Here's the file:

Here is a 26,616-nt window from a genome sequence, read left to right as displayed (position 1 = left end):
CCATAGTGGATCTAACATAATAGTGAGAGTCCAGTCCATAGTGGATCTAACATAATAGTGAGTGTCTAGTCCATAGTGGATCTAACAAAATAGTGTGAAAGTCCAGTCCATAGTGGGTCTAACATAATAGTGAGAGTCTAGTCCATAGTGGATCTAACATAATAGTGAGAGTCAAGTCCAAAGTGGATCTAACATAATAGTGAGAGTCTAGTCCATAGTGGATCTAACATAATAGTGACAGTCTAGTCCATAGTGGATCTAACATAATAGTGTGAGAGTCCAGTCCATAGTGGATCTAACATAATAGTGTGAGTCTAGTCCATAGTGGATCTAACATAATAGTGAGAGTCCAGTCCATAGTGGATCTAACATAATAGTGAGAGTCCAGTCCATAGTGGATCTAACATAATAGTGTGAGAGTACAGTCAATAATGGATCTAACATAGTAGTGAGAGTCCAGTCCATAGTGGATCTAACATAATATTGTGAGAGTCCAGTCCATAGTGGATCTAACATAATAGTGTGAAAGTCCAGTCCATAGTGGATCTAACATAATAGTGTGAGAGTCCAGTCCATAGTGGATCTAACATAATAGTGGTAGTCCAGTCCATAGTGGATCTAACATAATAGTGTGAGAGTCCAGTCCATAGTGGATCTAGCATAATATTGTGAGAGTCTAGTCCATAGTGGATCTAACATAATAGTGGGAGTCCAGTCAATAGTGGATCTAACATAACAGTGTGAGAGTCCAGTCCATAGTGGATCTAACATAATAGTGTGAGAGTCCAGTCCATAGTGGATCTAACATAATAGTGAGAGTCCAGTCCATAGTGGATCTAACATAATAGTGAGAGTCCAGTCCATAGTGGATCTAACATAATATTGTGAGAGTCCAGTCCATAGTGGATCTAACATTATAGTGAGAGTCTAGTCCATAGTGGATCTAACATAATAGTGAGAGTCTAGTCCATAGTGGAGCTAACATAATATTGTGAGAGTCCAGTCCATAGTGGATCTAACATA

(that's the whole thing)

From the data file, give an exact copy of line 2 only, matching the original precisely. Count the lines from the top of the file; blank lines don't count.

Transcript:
CCATAGTGGATCTAACATAATAGTGAGAGTCCAGTCCATAGTGGATCTAACATAATAGTGAGTGTCTAGTCCATAGTGGATCTAACAAAATAGTGTGAAAGTCCAGTCCATAGTGGGTCTAACATAATAGTGAGAGTCTAGTCCATAGTGGATCTAACATAATAGTGAGAGTCAAGTCCAAAGTGGATCTAACATAATAGTGAGAGTCTAGTCCATAGTGGATCTAACATAATAGTGACAGTCTAGTCCATAGTGGATCTAACATAATAGTGTGAGAGTCCAGTCCATAGTGGATCTAACATAATAGTGTGAGTCTAGTCCATAGTGGATCTAACATAATAGTGAGAGTCCAGTCCATAGTGGATCTAACATAATAGTGAGAGTCCAGTCCATAGTGGATCTAACATAATAGTGTGAGAGTACAGTCAATAATGGATCTAACATAGTAGTGAGAGTCCAGTCCATAGTGGATCTAACATAATATTGTGAGAGTCCAGTCCATAGTGGATCTAACATAATAGTGTGAAAGTCCAGTCCATAGTGGATCTAACATAATAGTGTGAGAGTCCAGTCCATAGTGGATCTAACATAATAGTGGTAGTCCAGTCCATAGTGGATCTAACATAATAGTGTGAGAGTCCAGTCCATAGTGGATCTAGCATAATATTGTGAGAGTCTAGTCCATAGTGGATCTAACATAATAGTGGGAGTCCAGTCAATAGTGGATCTAACATAACAGTGTGAGAGTCCAGTCCATAGTGGATCTAACATAATAGTGTGAGAGTCCAGTCCATAGTGGATCTAACATAATAGTGAGAGTCCAGTCCATAGTGGATCTAACATAATAGTGAGAGTCCAGTCCATAGTGGATCTAACATAATATTGTGAGAGTCCAGTCCATAGTGGATCTAACATTATAGTGAGAGTCTAGTCCATAGTGGATCTAACATAATAGTGAGAGTCTAGTCCATAGTGGAGCTAACATAATATTGTGAGAGTCCAGTCCATAGTGGATCTAACATA